'Cats' Musical Wiki

For the character of the same name, see Gus.

"Gus: The Theatre Cat" is the second musical number in Act 2. It sees Jellylorum introduce Gus, the elderly and frail "Theatre Cat". Gus interrupts Jellylorum as she tells his story, before spinning off into a reverie, which then leads to the dream sequence "Growltiger's Last Stand".


Old Gus has been sitting quietly with Jellylorum throughout "The Moments of Happiness". A seat is brought centre stage for him, though he is initially reluctant to take it. Jellylorum then encourages Gus to speak but when he refuses, she goes ahead and introduces him instead. As the song progresses, Gus becomes more animated and has more to say for himself. In typical grumpy old man style, he doesn't care if he cuts off Jellylorum or upsets the kittens with his careless remarks.

After his final refrain of "Fireforefiddle", Gus takes a bow and is often startled and overwhelmed by the audience's applause. This encourages him to continue his reminiscing, despite Jellylorum's attempts to lead him offstage. This is usually played up for comedic effect, with false stops in which Gus is led away as the other cats prepare for the next number, only for him to return to centre stage as he recalls yet another role that he played.

The scene eventually fades away to Gus' echoes that he could play Growltiger again, transitioning seamlessly to his Growltiger reverie.


The music for this number is a minor reworking of the early Andrew Lloyd Webber pop song "I Could Have Given You More", recorded by Petula Clark.

The lyrics are taken from the T S Eliot poem of the same name from Old Possum's Book of Practical Cats (1939). The poem contains a lot of references to 19th century London theatre.

  • Irving - Henry Irving, renown stage actor and theatre manager.
  • Tree - Herbert Beerbohm Tree, renown actor, theatre manager, and founder of RADA.
  • Success on the Halls - Music Halls provided mixed entertainment for all classes in the Victorian era.[1] The performance of "Growltiger's Last Stand" is styled as a Music Hall performance.
  • Little Nell - the main character in Charles Dickens' The Old Curiosity Shop. Gus is presumably referring to playing a character in a stage adaptation of the novel.
  • Dick Whittington - the story of Dick Whittington and His Cat is a very traditional subject for a christmas Pantomime. Modern adaptations often cast The Cat in a familiar black and white costume.
  • East Lynne - a melodrama popular in the mid-late 19th century
  • Fiend of the Fell - a reference to a legendary creature, in the lines of the Hound of the Baskervilles legend. The Fell refers to barren, mountainous terrains, in this context probably the north of England, the Pennines and lake district.


"Gus: The Theatre Cat" is a pastiche of old-fashioned music hall numbers, reflecting Gus' nostalgia for a heyday gone by. The melody is simple and gentle, composed in the key of D major and set to a 3/8 meter, with a tempo of 104 beats per minute. Jellylorum's vocals span from G#3 to E5, and Gus' from A3 to D5.[2]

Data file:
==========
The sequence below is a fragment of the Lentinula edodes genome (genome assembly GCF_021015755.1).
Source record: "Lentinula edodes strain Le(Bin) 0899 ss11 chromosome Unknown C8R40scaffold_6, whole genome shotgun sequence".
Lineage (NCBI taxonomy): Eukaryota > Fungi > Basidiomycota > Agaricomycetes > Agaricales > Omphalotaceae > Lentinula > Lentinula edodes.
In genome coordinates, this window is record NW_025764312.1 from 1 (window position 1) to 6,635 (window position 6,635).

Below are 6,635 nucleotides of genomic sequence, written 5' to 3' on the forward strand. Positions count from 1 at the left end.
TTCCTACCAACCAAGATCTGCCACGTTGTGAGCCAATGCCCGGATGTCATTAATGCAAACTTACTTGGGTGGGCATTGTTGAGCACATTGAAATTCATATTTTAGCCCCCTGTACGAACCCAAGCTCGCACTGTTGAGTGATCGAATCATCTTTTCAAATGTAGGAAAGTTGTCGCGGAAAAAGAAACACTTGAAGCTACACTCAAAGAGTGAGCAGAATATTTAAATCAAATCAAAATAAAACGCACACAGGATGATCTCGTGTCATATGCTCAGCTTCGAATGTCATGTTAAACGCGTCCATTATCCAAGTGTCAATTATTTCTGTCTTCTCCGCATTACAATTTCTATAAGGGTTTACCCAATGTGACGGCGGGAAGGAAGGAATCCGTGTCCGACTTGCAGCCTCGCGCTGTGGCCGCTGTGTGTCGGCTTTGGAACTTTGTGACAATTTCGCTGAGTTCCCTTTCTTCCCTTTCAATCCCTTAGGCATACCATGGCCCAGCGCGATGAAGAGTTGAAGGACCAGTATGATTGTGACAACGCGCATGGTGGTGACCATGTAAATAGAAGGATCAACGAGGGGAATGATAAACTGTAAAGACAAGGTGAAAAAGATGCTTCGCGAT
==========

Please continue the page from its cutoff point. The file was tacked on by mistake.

Basic melody in "Gus: The Theatre Cat"


Gus is the cat at the theatre door
His name, as I ought to have told you before
Is really Asparagus, but that's such a fuss to pronounce
That we usually call him just Gus

His coat's very shabby, he's thin as a rake
And he suffers from palsy that makes his paw shake
Yet he was in his youth quite the smartest of cats
But no longer a terror to mice or to rats

For he isn't the cat that he was in his prime
Though his name was quite famous, he says, in his time
And whenever he joins his friends at their club
Which takes place at the back of the neighbouring pub
He loves to regale them, if someone else pays
With anecdotes drawn from his palmiest days

For he once was a star of the highest degree
He has acted with Irving, he's acted with Tree
And he likes to relate his success on the halls
Where the gallery once gave him seven cat calls

But his grandest creation as he loves to tell
Was Firefrorefiddle, the fiend of the fell

I have played in my time every possible part
And I used to know seventy speeches by heart
I'd extemporize back chat, I knew how to gag
And I knew how to let the cat out of the bag

I knew how to act with my back and my tail
With an hour of rehearsal, I never could fail
I'd a voice that would soften the hardest of hearts
Whether I took the lead or in character parts

I have sat by the bedside of poor little Nell
When the curfew was rung then I swung on the bell
In the pantomime season, I never fell flat
And I once understudied Dick Whittington's cat

But my grandest creation, as history will tell
Was Firefrorefiddle, the fiend of the fell

Then, if someone will give him a toothful of gin
He will tell how he once played a part in East Lynne
At a Shakespeare performance he once walked on pat
When some actor suggested the need for a cat

And I say now these kittens, they do not get trained
As we did in the days when Victoria reigned
They never get drilled in a regular troupe
And they think they are smart just to jump through a hoop

And he says as he scratches himself with his claws

Well the theatre is certainly not what it was
These modern productions are all very well
But there's nothing to equal from what I hear tell
That moment of mystery when I made history
As Firefrorefiddle, the fiend of the fell

- I once crossed the stage on a telegraph wire
To rescue a child when a house was on fire
And I think that I still can much better than most
Produce blood curdling noises to bring on the ghost

And I once played Growltiger could do it again
Could do it again, could do it again

International Versions





  1. The Story of the Music Hall
  2. Cats: Songs from the Musical, Hal Leonard (May 1, 1982). Pages 59-64. ISBN 978-0881882001.